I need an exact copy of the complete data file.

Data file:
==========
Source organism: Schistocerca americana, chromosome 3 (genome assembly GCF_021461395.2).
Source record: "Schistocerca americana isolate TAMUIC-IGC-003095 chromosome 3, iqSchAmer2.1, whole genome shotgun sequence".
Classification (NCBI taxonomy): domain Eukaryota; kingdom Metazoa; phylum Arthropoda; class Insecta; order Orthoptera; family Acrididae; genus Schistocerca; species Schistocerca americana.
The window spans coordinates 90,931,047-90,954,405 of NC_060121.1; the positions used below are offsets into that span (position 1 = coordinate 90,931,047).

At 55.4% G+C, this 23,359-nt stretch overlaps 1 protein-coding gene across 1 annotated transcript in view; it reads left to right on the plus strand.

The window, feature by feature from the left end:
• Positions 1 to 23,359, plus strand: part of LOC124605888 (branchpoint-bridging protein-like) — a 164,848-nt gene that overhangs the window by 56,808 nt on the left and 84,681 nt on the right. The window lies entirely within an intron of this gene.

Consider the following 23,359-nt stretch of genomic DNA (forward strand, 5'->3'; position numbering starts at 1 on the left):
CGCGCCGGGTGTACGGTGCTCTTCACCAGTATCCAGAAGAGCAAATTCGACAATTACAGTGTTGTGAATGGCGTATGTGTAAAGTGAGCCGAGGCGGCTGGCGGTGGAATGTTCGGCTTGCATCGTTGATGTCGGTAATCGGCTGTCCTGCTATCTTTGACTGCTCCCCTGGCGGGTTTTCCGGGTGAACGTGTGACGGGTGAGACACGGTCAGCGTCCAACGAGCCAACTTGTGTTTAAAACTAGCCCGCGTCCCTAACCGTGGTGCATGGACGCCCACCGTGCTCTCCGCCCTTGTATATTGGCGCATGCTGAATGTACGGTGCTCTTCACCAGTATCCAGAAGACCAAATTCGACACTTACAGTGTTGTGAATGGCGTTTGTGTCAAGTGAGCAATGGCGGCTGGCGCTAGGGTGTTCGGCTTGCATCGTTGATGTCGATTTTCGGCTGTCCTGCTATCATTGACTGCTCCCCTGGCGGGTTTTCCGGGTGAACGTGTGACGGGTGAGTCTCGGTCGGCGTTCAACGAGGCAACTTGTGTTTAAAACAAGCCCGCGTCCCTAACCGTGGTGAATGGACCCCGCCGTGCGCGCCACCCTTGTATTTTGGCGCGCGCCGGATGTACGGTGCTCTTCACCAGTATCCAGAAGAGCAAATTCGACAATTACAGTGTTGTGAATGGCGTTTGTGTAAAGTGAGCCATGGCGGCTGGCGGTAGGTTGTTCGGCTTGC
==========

Source organism: Schistocerca americana, chromosome 3 (genome assembly GCF_021461395.2).
Source record: "Schistocerca americana isolate TAMUIC-IGC-003095 chromosome 3, iqSchAmer2.1, whole genome shotgun sequence".
Classification (NCBI taxonomy): domain Eukaryota; kingdom Metazoa; phylum Arthropoda; class Insecta; order Orthoptera; family Acrididae; genus Schistocerca; species Schistocerca americana.
The window spans coordinates 90,931,047-90,954,405 of NC_060121.1; the positions used below are offsets into that span (position 1 = coordinate 90,931,047).

At 55.4% G+C, this 23,359-nt stretch overlaps 1 protein-coding gene across 1 annotated transcript in view; it reads left to right on the plus strand.

The window, feature by feature from the left end:
• Positions 1 to 23,359, plus strand: part of LOC124605888 (branchpoint-bridging protein-like) — a 164,848-nt gene that overhangs the window by 56,808 nt on the left and 84,681 nt on the right. The window lies entirely within an intron of this gene.

Consider the following 23,359-nt stretch of genomic DNA (forward strand, 5'->3'; position numbering starts at 1 on the left):
CGCGCCGGGTGTACGGTGCTCTTCACCAGTATCCAGAAGAGCAAATTCGACAATTACAGTGTTGTGAATGGCGTATGTGTAAAGTGAGCCGAGGCGGCTGGCGGTGGAATGTTCGGCTTGCATCGTTGATGTCGGTAATCGGCTGTCCTGCTATCTTTGACTGCTCCCCTGGCGGGTTTTCCGGGTGAACGTGTGACGGGTGAGACACGGTCAGCGTCCAACGAGCCAACTTGTGTTTAAAACTAGCCCGCGTCCCTAACCGTGGTGCATGGACGCCCACCGTGCTCTCCGCCCTTGTATATTGGCGCATGCTGAATGTACGGTGCTCTTCACCAGTATCCAGAAGACCAAATTCGACACTTACAGTGTTGTGAATGGCGTTTGTGTCAAGTGAGCAATGGCGGCTGGCGCTAGGGTGTTCGGCTTGCATCGTTGATGTCGATTTTCGGCTGTCCTGCTATCATTGACTGCTCCCCTGGCGGGTTTTCCGGGTGAACGTGTGACGGGTGAGTCTCGGTCGGCGTTCAACGAGGCAACTTGTGTTTAAAACAAGCCCGCGTCCCTAACCGTGGTGAATGGACCCCGCCGTGCGCGCCACCCTTGTATTTTGGCGCGCGCCGGATGTACGGTGCTCTTCACCAGTATCCAGAAGAGCAAATTCGACAATTACAGTGTTGTGAATGGCGTTTGTGTAAAGTGAGCCATGGCGGCTGGCGGTAGGTTGTTCGGCTTGC